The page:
Following are summaries of the most significant employment law changes for 2010 for California private employers. Full text of all legislation, and any available committee report analyzing the bills is available at www.leginfo.ca.gov. All new statutes take effect January 1, 2011, unless otherwise noted.
Organ Donors Protection: New Labor Code § 1508 et seq. (Senate Bill (S.B.) 1304; the “Michelle Maykin Memorial Donation Protection Act”): Requires private employers of 15 or more employees to permit employees who have exhausted all available sick leave to take a leave of absence with pay, not exceeding 30 days, for the purpose of organ donation, and not exceeding five days for bone marrow donation, as prescribed. The new law requires a private employer to restore an employee returning from leave for organ or bone marrow donation to the same position held by the employee when the leave began or an equivalent position. The new law prohibits a private employer from interfering with an employee taking organ or bone marrow donation leave and from retaliating against an employee for taking that leave, or opposing an unlawful employment practice related to organ or bone marrow donation leave. The new law also creates a private right of action for an aggrieved employee to seek enforcement of these provisions.
DLSE Appeals: Amended Labor Code § 98.2 (A.B. 2772): Existing law authorizes the Labor Commissioner to investigate employee complaints and hold administrative hearings over wage disputes. This Amendment requires an employer wishing to appeal an administrative judgment of the Department of Labor Standards Enforcement (DLSE) to first post a bond in the superior court. The bill’s author stated that the purpose for amending the statute was to confirm the section requirement of an employer for a bond on appeal, which one reviewing court had said was a “directory,” not a mandatory, requirement (Progressive Concrete, Inc. v. Parker (2006) 136 Cal. App. 4th 540, 545-552).
Meal Period Exemptions: Amended Labor Code § 512 (A.B. 569): Existing law prohibits, subject to certain exceptions, an employer from requiring an employee to work more than 5 hours without a meal period. This Amendment exempts employees in a construction occupation, commercial drivers, employees in the security services industry employed as security officers, and employees of electrical and gas corporations or local publicly owned electric utilities, as defined, if those employees are covered by a valid collective bargaining agreement that expressly provides for the wages, hours of work, and working conditions of employees, and expressly provides for meal periods for those employees, final and binding arbitration of disputes concerning application of its meal period provisions, premium wage rates for all overtime hours worked, and a regular hourly rate of pay of not less than 30 percent more than the state minimum wage rate. Definitions of these occupation are defined in existing statutes. For other employers, note that Brinker Restaurant Corporation v. Superior Court has been pending with the California Supreme Court. Employers not covered by this Amendment must still comply with meal and rest periods or incur penalties.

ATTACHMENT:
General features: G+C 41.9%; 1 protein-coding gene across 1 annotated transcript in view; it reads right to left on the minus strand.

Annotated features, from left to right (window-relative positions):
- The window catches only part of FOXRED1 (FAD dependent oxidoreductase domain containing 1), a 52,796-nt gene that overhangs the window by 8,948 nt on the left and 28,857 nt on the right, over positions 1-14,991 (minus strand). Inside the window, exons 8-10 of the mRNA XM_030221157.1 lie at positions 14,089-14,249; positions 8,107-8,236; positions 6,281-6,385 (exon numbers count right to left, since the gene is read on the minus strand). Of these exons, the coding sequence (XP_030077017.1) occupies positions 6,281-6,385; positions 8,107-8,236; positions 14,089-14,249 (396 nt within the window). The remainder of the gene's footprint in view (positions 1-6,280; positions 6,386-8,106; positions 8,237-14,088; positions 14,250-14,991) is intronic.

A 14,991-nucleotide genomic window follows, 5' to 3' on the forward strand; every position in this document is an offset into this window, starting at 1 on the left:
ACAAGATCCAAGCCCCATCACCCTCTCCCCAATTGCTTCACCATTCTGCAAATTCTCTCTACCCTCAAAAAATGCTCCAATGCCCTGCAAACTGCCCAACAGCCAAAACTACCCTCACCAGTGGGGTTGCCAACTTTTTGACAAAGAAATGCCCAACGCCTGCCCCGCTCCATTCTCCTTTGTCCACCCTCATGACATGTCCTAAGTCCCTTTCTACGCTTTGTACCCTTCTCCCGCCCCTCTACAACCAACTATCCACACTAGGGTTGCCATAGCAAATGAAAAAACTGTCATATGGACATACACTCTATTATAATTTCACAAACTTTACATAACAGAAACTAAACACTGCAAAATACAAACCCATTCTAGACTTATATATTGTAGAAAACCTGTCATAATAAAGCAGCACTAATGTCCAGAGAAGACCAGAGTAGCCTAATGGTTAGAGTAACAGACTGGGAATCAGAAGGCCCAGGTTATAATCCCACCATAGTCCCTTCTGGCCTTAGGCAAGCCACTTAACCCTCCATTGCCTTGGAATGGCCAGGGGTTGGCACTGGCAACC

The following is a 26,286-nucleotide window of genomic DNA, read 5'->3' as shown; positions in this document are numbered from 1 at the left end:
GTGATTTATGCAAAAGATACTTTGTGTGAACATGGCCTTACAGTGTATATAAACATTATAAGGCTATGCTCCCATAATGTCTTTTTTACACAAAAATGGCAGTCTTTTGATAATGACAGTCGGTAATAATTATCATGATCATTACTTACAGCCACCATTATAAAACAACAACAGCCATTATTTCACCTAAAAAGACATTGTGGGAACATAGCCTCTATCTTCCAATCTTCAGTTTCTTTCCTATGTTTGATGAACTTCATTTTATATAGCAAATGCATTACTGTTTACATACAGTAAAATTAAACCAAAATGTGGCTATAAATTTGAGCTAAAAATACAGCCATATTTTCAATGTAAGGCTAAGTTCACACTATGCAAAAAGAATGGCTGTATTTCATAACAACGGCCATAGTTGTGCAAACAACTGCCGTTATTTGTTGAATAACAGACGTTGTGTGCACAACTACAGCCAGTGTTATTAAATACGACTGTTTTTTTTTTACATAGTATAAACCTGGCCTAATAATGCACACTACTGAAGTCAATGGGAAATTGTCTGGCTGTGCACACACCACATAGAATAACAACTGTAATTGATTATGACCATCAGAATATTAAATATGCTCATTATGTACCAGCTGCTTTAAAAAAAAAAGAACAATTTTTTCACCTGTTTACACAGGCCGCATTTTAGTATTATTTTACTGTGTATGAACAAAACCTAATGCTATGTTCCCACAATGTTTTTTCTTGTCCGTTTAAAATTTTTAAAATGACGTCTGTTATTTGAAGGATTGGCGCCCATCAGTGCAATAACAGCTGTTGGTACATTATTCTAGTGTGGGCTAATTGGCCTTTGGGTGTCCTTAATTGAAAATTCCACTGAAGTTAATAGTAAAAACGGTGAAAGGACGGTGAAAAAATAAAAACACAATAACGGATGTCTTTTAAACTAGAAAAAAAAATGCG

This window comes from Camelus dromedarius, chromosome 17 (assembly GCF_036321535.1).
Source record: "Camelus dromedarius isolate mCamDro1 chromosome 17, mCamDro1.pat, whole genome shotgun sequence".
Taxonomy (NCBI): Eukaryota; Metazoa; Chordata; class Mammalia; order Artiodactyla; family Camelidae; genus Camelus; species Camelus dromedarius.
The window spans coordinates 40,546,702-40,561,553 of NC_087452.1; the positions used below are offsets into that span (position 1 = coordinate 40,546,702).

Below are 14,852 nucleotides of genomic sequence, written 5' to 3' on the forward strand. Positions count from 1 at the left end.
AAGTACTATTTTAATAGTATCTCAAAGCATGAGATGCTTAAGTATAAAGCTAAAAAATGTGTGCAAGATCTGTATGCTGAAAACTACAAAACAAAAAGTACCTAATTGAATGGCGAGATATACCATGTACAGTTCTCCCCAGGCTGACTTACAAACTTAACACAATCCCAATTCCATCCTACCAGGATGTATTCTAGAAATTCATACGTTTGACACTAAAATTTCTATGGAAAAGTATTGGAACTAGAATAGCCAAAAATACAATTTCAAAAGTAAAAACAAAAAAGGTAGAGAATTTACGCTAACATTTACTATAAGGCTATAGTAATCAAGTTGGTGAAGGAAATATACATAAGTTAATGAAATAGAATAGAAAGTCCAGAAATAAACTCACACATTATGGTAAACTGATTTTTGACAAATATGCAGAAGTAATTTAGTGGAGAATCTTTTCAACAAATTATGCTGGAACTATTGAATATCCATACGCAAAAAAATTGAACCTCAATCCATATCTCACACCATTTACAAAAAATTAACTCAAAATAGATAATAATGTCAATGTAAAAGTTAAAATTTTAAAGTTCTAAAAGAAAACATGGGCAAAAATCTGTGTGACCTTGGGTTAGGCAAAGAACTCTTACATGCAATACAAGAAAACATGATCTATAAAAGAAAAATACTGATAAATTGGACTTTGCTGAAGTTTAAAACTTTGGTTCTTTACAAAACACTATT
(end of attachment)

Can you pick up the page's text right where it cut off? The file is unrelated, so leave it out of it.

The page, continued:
Cal-OSHA: Replacement of Labor Code § 6482 (A.B. 2774): Establishes a rebuttable presumption as to when an employer commits a serious violation of Cal-OSHA provisions, and defines the term “serious physical harm.” Also establishes new procedures and standards for an investigation and the determination by the Division of Occupational Safety and Health (within the Department of Industrial Relations) of a serious violation by an employer that causes harm or exposes an employee to the risk of harm.
Unemployment Insurance: Amended Code § 1030 (A.B. 2364): Revises various provisions governing eligibility for unemployment compensation benefits to specify that a claimant is eligible for benefits where he or she left an employer’s employ to protect his or her family from domestic violence abuse.
Background Checks: Amended Civil Code § 1786.16(a)(2)(B)(vi) (S.B. 909): Effective January 1, 2012, requires additional disclosures by an employer to an applicant or employee in connection with a background check through a third party “investigative consumer reporting agency” regarding the website address for the agency’s privacy practices, including whether the individual’s personal information will be sent outside of the U.S.3
Employers involved in state court litigation should also note the Expedited Civil Jury Trial Act (A.B. 2284; new Civil Code §§ 630.01- 630.12). This new statute permits litigants to agree to a dramatically shortened civil jury trial by eight or fewer jurors. The process envisions a jury trial being completed in one day, with each side being given three hours each to present their cases (including opening statements and argument). Both post-trial motions and appeals are significantly limited. The parties are permitted to agree in advance of trial to maximum and minimum recoveries (“high/low” results), about which limits the jury is not told. For smaller employment cases, this expedited jury trial would allow the litigants to have their “day in court” in a significantly shorter period of time. The expedited jury trial process would “sunset” on January 1, 2016, unless reinstituted. If you have any pending litigation, you should review this new law with your legal counsel to determine any affect in your matter.